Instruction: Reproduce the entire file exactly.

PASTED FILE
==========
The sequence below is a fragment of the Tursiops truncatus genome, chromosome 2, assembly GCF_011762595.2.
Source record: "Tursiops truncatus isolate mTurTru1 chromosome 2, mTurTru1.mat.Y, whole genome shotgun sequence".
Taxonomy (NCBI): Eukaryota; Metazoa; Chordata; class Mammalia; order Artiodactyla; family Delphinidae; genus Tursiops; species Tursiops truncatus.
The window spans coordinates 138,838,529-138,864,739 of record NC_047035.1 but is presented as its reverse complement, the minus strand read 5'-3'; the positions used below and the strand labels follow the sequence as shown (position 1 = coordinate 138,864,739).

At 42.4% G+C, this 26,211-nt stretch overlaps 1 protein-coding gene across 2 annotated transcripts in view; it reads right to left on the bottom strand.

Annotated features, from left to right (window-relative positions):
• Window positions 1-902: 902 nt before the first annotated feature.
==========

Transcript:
The sequence below is a fragment of the Tursiops truncatus genome, chromosome 2, assembly GCF_011762595.2.
Source record: "Tursiops truncatus isolate mTurTru1 chromosome 2, mTurTru1.mat.Y, whole genome shotgun sequence".
Taxonomy (NCBI): Eukaryota; Metazoa; Chordata; class Mammalia; order Artiodactyla; family Delphinidae; genus Tursiops; species Tursiops truncatus.
The window spans coordinates 138,838,529-138,864,739 of record NC_047035.1 but is presented as its reverse complement, the minus strand read 5'-3'; the positions used below and the strand labels follow the sequence as shown (position 1 = coordinate 138,864,739).

At 42.4% G+C, this 26,211-nt stretch overlaps 1 protein-coding gene across 2 annotated transcripts in view; it reads right to left on the bottom strand.

Annotated features, from left to right (window-relative positions):
• Window positions 1-902: 902 nt before the first annotated feature.